Carolina Hurricanes talk about what went wrong

The Carolina Hurricanes salute the fans at the end of an NHL game against the Detroit Red Wings at PNC Arena in Raleigh. The Red Wings beat the Canes 2-0 in the Canes final game of the season.
The Carolina Hurricanes salute the fans at the end of an NHL game against the Detroit Red Wings at PNC Arena in Raleigh. The Red Wings beat the Canes 2-0 in the Canes final game of the season.

Jeff Skinner had noticeable stubble on his chin Monday. Cam Ward, Justin Faulk, Nathan Gerbe and Jordan Staal had what could have passed for playoff beards.

Not that the Carolina Hurricanes are concerned about such things. For the sixth straight year, the Canes’ season has ended short of the Stanley Cup playoffs and the players’ beards, or stubble, were a personal choice heading into a long offseason.

Ward and Staal have won the Stanley Cup – Ward as a rookie goaltender with the Canes in 2006 and Staal in 2009 as a young center with the Pittsburgh Penguins. Canes captain Eric Staal, who was clean-shaven Monday, was the leading scorer in the 2006 playoffs and another who knows about the excitement that comes only in the postseason, when the intensity level ratchets up and hockey heroes emerge.

For most of the Canes – even defenseman Ron Hainsey, who has played 754 career NHL games – the playoffs remain an abstract, still an elusive goal, something that must first be experienced before players realize what they’re missing by not being in them.

“Until you experience it, I don’t think you do,” Ward said Monday. “It’s unfortunate because there’s no better time. And we all know what the playoffs are like here in Raleigh. That’s what I miss the most, giving the fans that opportunity again.

“I think we’re heading in the right direction. I know that’s tough to say when you’re standing here at the exit meetings, but we did show a lot of structure this year and promise heading into next year.”

Stumbling start

The Hurricanes finished 30-41-11 in Bill Peters’ first year as an NHL head coach. The Canes showed some defensive improvement, were fourth in the NHL in penalty killing and third in faceoff percentage, and Skinner said there was “a lot of attention to detail.”

“There were positives, but unfortunately we’re in the win-and-loss business,” Hainsey said.

The Hurricanes had a stumbling start and never recovered. They could not score enough goals, especially five on five, and could not win enough close games.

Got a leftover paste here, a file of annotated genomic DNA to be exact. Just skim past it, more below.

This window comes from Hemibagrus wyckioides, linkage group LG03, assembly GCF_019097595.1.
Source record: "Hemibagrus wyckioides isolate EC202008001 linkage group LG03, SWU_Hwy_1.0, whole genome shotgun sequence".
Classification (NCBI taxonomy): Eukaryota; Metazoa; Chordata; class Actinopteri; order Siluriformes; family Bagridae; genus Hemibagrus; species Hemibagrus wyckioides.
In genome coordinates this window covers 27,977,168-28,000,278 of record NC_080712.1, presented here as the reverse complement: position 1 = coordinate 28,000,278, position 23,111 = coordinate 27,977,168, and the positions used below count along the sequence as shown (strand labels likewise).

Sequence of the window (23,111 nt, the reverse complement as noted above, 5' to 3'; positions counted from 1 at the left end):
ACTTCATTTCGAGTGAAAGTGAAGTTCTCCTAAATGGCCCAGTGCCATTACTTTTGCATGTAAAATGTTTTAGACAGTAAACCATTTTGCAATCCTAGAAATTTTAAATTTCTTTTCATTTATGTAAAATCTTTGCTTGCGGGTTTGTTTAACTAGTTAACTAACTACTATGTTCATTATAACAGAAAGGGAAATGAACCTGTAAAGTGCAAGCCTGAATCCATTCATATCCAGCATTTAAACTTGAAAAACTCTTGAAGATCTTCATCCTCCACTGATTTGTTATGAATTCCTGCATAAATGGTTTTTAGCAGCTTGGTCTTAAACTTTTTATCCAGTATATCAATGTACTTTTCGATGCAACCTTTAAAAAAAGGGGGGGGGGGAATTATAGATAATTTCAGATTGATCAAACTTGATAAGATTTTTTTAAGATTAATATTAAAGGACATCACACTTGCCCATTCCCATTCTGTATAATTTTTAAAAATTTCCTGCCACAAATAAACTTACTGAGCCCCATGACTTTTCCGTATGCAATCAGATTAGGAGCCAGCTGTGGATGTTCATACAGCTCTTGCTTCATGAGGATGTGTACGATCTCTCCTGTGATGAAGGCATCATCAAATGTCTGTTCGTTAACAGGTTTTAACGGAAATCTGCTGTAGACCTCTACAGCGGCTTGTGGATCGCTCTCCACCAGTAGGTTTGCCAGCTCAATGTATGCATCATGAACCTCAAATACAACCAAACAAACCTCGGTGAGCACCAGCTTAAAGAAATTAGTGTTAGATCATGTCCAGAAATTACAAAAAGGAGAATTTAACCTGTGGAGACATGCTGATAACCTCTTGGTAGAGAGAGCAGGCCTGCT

“Five on five has to be better, and we have to create more offense and transition quicker and do all those things we need to do to win games,” Jordan Staal said.

Skinner, after scoring a career-high 33 goals last season, dipped to 18 and did not score in the season’s last 18 games. Alexander Semin, once a feared sniper in the league, had a career-low six goals in 57 games and Jordan Staal scored six in 46 games after returning from a broken leg.

Semin had wrist surgery after last season. But the Canes expect a lot more from a winger paid $7 million a year, and Peters at times made Semin a healthy scratch, saying Semin was not playing at an NHL pace.

“I know I score six goals this season and (it’s) not great for me,” Semin said Monday. “I had surgery last summer. Maybe that was (the) problem. Last half of season I feel great and have more shots and I feel better. I hope next season I feel all right.”

Exit interviews

Skinner, 22, suffered a concussion in the Canes’ seventh preseason game, taking a hit to the head from Matt Niskanen of the Washington Capitals. He missed only a handful of games but never had a scoring hot streak and appeared tentative at times, although saying he was not backing off or fearful of another concussion.

“For me it was disappointing,” Skinner said. “I wouldn’t use the term ‘step back’ because every season is one you can learn from. You have to go through a tough year sometimes to figure things out or learn lessons you wouldn’t have otherwise.”

General manager Ron Francis and Peters conducted exit interviews Monday and will address the media at a Wednesday press conference.

Skinner said he would take a break from hockey the next few weeks before watching some of the Stanley Cup playoffs on television. Then it’s back to offseason workouts, back to preparing for his sixth NHL season – and, he hopes, his first taste of the playoffs. And playoff beards.

Asked about his whiskers, Skinner smiled, rubbed them and said, “I really want to work on this next year this time.”

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